Automated clearing house (ACH) payment volume increased by more than 475 million transactions in 2009, bringing year-end total transaction volume to 18.76 billion, a 2.6% increase over 2008 activity, according to Nacha – The Electronic Payments Association. Year-over-year comparisons demonstrated strong volume increases in ACH native electronic payments – direct deposit, consumer internet transactions, and business-to-business (B2B) transactions – and in back office cheque conversion. In addition, Nacha has reported a continued positive trend in risk mitigation, witnessed by the ongoing decline in the unauthorised debit volume.
Network Risk Indicators
While ACH volume continues to increase, unauthorised debits have been on a multi-year downward trajectory. The number of ACH debits returned as unauthorised in 2009 declined 9.6% over 2008. These transactions constitute 0.02% of total network volume.
“The trend we’re seeing with unauthorised debits is a direct result of new Nacha rules and other enforcement efforts that went into effect in 2008,” said Janet Estep, president and chief executive officer (CEO) of Nacha. “Analysing the data, we see the absolute volume of unauthorised debits dropped following the implementation of the Network Enforcement Rule and the Company Name Rule. These results demonstrate the effectiveness of targeted rulemaking and risk-management practices.”
Native Electronic Payments
ACH native electronic payments (non-cheque conversion transactions) increased by 4.15% in 2009, showing an increased preference for non-cheque, fully-electronic, payment options. These payments constituted 12.19 billion transactions on the ACH network.
Direct deposit continues to deliver a critical piece of network volume. For 2009 year-end, there were 4.54 billion direct deposit payments, an increase of 4.9% over 2008.
“In the difficult economic environment of 2009, the ACH network continued to see steady volume growth, including direct deposit transactions,” said Estep. “Notwithstanding a 10% unemployment rate, direct deposit volume increased nearly 5% in 2009. This exemplifies its ongoing adoption, including the potential increase in the use of split deposit for savings. These figures reinforce that direct deposit offers value for all parties – consumers, businesses, and their financial institutions.”
B2B transaction volume was up to more than two billion payments in 2009, an increase of 3.2% over 2008. The largest growth was in corporate trade exchange transactions, which carry business remittance information along with the payment. These payments increased by 9.19% over 2008, reaching more than 60 million transactions. In addition, the number of B2B addenda records with the remittance information increased by 8.52% year-over-year. The increases in this transaction volume and addenda records with remittance information demonstrates that growth continues for companies using the ACH network for transmitting robust information.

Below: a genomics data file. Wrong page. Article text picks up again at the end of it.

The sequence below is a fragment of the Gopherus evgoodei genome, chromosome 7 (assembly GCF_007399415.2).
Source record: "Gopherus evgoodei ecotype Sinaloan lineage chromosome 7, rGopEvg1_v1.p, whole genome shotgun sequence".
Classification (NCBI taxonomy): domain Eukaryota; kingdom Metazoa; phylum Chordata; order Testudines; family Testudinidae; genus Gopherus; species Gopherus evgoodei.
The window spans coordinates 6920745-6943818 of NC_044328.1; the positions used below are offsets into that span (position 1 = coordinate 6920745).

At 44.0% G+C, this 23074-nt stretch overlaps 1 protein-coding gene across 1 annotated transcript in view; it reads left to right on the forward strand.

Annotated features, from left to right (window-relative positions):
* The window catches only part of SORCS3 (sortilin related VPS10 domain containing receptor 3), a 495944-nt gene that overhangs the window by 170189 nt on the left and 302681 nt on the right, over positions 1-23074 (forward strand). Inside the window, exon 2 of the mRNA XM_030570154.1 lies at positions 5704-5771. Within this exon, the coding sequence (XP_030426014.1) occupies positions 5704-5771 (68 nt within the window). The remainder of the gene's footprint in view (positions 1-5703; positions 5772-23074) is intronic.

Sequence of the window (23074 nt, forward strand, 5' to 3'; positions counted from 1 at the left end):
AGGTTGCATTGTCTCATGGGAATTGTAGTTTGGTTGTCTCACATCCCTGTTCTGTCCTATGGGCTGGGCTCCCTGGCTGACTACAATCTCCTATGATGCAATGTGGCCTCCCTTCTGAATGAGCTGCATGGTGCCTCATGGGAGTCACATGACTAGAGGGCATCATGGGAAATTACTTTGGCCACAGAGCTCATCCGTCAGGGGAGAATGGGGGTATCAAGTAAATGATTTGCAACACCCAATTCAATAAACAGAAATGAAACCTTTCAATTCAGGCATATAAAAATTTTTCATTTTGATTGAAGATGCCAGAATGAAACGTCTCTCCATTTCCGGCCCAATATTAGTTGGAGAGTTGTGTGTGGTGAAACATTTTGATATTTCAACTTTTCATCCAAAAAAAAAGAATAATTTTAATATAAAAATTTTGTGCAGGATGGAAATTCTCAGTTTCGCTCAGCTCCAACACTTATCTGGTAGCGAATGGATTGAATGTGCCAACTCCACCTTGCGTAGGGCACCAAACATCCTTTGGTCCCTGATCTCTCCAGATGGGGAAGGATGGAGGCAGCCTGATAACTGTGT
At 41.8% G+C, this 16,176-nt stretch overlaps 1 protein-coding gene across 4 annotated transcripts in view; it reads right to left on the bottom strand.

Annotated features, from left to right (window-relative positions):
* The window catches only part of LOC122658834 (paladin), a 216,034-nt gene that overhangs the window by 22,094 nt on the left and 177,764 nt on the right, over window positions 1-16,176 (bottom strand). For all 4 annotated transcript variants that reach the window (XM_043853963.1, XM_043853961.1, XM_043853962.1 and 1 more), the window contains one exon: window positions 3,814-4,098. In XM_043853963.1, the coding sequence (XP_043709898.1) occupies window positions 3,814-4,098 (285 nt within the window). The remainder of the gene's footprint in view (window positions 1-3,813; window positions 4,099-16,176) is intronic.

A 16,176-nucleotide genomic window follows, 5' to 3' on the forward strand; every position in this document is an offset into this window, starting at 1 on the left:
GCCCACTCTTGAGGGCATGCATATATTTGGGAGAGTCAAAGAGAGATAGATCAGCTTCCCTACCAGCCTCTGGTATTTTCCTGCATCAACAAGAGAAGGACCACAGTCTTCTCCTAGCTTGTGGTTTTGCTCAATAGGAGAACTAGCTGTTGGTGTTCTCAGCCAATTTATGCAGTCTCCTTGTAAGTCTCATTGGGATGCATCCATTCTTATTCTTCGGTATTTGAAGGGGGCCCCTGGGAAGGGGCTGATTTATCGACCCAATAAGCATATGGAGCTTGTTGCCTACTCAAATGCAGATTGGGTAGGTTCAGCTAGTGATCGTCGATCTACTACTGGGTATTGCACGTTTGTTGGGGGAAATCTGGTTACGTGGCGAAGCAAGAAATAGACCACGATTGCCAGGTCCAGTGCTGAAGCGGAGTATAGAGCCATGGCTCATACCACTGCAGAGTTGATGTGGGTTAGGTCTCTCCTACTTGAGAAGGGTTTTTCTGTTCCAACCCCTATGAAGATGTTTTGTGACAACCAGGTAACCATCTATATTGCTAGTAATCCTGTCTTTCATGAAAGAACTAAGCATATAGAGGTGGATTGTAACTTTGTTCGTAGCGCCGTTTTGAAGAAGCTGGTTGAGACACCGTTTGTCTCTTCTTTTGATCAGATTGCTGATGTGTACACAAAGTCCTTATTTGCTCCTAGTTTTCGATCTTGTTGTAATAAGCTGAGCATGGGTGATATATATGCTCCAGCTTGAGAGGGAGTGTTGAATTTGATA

Consumer Internet Transactions
Overall, year-end 2009 consumer internet transactions (including web and CIE) were up 8.75% to nearly 2.4 billion payments. Internet-initiated volume has been on an upward trajectory which continued through the close of 2009 with a substantial 9.7% increase over 2008. Additionally, Nacha and ACH network participants have continued to manage risk well on these efficient transactions. Year-over-year comparisons show a significant 13% decline in the number of unauthorised web debits, with an overall unauthorised rate of return at a nominal 0.04%.
Back Office Cheque Conversion
Back office conversion (BOC) continued its growth pattern as more companies seek ways to streamline administrative tasks for processing cheques presented by their customers. In 2009, BOC transaction volume more than doubled (104.56%) over 2008, resulting in 160.5 million transactions.
International ACH Transactions (IAT)
The fourth quarter of 2009 provided the first full-quarter transaction data for IAT. Combined with the nine banking days in 3Q09 where IATs were available, the year-end total for IAT was 1.7 million with a dollar value of US$7.4bn.
Comparing 2008 and 2009, total federal government ACH transactions increased by 5.52% to 1.21 billion transactions, while dollars increased 7.22% to US$4.29 trillion. The United States Department of the Treasury’s Financial Management Service has released data that indicates that the federal government saves $0.925 for every ACH credit used instead of a cheque. In 2009, there were 1.08 billion government ACH credits, representing a US$1bn cost savings for the federal government.
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